ELOY, Arizona (Reuters) - Hanging on the wall of Kirby Chambliss’s sterile hangar is a laminated Sports Illustrated article with the attention grabbing headline “One Mistake and You’re Dead.”
Below is a picture of Chambliss in an aerobatic plane flying upside down about 60 feet above the tarmac. If you look closely you can see him smiling.
To say Chambliss, a commercial and stunt pilot who competes on the Red Bull Air Race circuit, lives life in the fast lane would suggest he shares the highway with the likes of Formula One champion Lewis Hamilton.
But Chambliss’s road is one far less traveled, much of it spent upside down at 230 miles per hour (370 km per hour) pulling chest-crushing G-forces that would impress astronauts.
The Red Bull Air Race, which makes its first of two U.S. stops this weekend in Fort Worth, Texas, followed by the Oct. 17-18 season finale in Las Vegas, which Chambliss promoted this week by landing his plane on the Las Vegas Strip, is extreme sport that mixes cutting-edge technology with old-school fly-by-the-seat-of-your-pants skill and fearlessness.
The price tag to compete on the globe-trotting series is also not for the faint of heart, with the experimental exhibition category of aircraft costing close to $1 million.
First staged in 2003, there has never been a fatality on the Air Race circuit but for the daring competitors, mostly middle-aged men, it is sport where danger lurks at every high speed twist and turn.
“I have been doing this so long that you kind of forget that it is dangerous then every six months or so one of your buddies comes along and reminds you by dying and you go, that’s right it’s dangerous,” Chambliss told Reuters. “In aerobatics I have lost a lot of friends. I have a saying ‘you live and you learn.’
“If you die you don’t get that chance or opportunity to learn. Sometimes you might have just got lucky but if you’re smart you learn from it.
“And if you are really smart you learn from someone else’s mistakes.”
As the sport has evolved so has the spectator experience with many races now staged around viewer-friendly stadiums such as Ascot in England and the Las Vegas Motor Speedway.
The Red Bull Air Race attracts only the best-of-the-best, 14 pilots competing in eight races in seven countries from Abu Dhabi, to Britain to Japan.
Weaving their planes around a series of inflatable pylons known as Air Gates, pilots must contend with punishing G-forces and changing conditions as they race in head-to-head knockout format. In the end, the breathtaking spectacle is reduced to two planes and the fastest man wins.
“I’ve got close to 27,000 hours flying, someone told me that’s like if you took off and landed four years later,” said Chambliss, the series champion in 2004 and 2006.
“We are pushing the envelope, we are trying to get everything out of these airplanes, it’s a race. It’s the fastest guy who is going to win.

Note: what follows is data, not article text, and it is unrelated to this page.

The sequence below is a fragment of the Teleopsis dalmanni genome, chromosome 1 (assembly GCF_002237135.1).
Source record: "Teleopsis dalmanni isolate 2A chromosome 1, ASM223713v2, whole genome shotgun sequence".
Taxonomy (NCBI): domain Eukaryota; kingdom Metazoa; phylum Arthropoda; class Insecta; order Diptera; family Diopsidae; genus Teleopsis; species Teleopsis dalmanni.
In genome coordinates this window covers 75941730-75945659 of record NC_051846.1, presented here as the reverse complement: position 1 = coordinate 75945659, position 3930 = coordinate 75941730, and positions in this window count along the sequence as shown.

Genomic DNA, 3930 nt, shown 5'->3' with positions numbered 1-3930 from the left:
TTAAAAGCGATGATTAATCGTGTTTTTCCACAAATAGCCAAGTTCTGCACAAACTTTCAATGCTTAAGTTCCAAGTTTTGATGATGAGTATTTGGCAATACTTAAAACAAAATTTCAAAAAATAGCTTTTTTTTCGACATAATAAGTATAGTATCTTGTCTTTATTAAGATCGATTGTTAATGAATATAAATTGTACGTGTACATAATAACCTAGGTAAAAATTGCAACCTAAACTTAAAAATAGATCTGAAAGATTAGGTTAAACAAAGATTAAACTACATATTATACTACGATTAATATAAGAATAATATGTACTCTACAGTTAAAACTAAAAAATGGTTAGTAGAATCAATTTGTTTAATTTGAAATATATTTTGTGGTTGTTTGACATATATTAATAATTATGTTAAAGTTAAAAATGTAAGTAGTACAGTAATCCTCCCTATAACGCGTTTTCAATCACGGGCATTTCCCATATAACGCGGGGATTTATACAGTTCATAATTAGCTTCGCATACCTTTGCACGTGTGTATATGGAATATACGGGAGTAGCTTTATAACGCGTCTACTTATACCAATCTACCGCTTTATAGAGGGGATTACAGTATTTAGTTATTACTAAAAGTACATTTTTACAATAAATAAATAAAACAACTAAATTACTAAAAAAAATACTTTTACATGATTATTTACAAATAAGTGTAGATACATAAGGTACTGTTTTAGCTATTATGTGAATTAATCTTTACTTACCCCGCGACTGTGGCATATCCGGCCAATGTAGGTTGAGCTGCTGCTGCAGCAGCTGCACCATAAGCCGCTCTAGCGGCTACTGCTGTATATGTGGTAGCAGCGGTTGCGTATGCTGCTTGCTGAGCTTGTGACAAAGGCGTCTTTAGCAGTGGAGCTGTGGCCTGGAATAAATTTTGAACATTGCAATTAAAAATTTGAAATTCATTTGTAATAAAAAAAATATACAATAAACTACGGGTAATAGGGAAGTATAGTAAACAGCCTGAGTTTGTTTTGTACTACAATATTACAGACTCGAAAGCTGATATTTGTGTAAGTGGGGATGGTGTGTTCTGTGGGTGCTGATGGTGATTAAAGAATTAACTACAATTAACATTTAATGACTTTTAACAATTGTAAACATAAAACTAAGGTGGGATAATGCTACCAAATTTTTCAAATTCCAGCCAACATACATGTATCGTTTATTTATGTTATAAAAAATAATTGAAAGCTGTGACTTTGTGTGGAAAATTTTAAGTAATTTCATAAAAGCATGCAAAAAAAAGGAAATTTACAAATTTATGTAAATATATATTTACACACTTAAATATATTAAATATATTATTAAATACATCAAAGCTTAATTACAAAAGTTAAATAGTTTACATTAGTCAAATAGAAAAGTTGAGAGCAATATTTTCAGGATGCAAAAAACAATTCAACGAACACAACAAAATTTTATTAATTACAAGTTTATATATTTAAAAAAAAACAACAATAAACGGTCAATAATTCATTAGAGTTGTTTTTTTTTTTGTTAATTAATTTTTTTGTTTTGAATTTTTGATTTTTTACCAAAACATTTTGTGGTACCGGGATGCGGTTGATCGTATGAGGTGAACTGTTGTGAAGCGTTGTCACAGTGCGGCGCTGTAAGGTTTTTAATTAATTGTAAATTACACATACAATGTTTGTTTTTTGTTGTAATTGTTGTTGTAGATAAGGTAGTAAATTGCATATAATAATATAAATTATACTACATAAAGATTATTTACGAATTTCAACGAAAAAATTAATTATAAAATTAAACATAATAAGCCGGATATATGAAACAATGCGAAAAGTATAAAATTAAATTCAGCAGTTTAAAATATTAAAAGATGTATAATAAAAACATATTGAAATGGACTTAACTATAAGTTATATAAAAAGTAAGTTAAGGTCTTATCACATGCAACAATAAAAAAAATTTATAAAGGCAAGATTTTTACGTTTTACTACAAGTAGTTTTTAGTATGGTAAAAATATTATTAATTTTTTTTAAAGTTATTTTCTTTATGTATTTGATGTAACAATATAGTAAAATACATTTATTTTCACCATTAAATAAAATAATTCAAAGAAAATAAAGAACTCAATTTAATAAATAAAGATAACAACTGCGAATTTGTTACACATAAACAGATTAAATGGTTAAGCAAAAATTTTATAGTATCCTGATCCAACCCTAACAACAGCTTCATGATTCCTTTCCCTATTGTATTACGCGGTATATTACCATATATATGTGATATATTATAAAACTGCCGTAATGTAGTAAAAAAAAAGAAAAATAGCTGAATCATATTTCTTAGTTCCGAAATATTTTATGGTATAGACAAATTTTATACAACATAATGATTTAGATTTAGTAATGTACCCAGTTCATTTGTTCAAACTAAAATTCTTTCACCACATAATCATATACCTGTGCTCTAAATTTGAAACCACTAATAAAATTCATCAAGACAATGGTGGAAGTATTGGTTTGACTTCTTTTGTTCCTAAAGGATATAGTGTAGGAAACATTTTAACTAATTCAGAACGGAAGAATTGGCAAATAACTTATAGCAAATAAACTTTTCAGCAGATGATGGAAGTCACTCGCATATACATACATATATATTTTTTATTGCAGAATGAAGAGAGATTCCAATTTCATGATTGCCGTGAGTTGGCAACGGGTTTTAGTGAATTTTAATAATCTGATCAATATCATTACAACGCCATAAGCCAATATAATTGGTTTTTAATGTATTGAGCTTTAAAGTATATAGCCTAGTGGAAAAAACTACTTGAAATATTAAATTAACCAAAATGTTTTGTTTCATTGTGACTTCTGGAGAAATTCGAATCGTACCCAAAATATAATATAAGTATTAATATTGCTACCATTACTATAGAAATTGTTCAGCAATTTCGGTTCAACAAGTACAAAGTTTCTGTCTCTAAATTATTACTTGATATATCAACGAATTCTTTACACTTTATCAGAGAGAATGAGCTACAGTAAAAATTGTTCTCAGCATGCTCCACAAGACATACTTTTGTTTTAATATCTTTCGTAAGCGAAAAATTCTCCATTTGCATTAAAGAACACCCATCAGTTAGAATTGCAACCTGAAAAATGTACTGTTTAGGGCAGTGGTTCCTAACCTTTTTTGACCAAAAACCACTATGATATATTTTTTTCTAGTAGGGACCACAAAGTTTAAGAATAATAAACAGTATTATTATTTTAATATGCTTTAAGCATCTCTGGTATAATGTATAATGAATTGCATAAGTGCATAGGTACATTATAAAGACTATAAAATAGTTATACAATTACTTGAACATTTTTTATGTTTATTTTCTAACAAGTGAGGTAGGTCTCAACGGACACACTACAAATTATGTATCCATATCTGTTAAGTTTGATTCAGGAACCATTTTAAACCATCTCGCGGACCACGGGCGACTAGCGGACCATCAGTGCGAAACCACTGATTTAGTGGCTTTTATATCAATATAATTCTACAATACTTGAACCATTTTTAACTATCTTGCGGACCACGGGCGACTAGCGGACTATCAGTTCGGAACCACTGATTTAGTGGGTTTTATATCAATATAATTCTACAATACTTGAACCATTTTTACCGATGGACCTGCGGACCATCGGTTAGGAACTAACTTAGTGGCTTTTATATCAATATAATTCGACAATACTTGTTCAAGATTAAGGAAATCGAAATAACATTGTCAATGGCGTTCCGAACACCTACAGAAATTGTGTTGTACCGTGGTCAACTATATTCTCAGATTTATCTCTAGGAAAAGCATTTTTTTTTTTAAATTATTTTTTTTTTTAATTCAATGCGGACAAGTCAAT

“The only way you can do that is turn tighter and run a faster machine. It has to be that way.
“No one wants to watch you sit in an armchair. Who wants to sit there and watch you walk the dog or something.”
The Texan comes by his love of flying naturally.
When he was 13-years-old he helped his father build a plane and later became a commercial and private pilot.
A mix of “Top Gun” and “The Right Stuff”, Chambliss and his fellow pilots seem to possess a sixth sense of situational awareness not found in most people.
While working as a private pilot Chambliss was encouraged to take some aerobatic training and it literally turned his life upside down.
“Our chief pilot was a smart guy; he was like if that jet ever ends up upside down with the CEO on board we want you to be able to turn it right side up without killing everyone,” explained Chambliss.
“The first time we turned an airplane upside down I was like, ‘wow, this is the coolest thing ever’ and then after that I couldn’t give a hoot about flying straight and level.”
A 55-year-old self-admitted adrenaline junkie who will chill after a race by skydiving, flying is as much a part of
Chambliss’s day-to-day life as eating.
His wife Kellie is a pilot while 10-year-old daughter Karly can also take off and fly but is working on her landings.
They live in the Arizona desert with an airstrip for a driveway and a hangar as a garage.
Despite an almost genetic connection to flying, one thing Chambliss does not want is for his daughter to follow into aerobatics or competitive racing.
“I hope my daughter doesn’t give a hoot about aerobatics,” said Chambliss. “I am sure she will learn how to fly but I’m selfish, I’ve lost probably, in the time I have been in it, close to 100 friends so I only have one daughter and that makes me a little selfish and I don’t want to go through that.”
Editing by Frank Pingue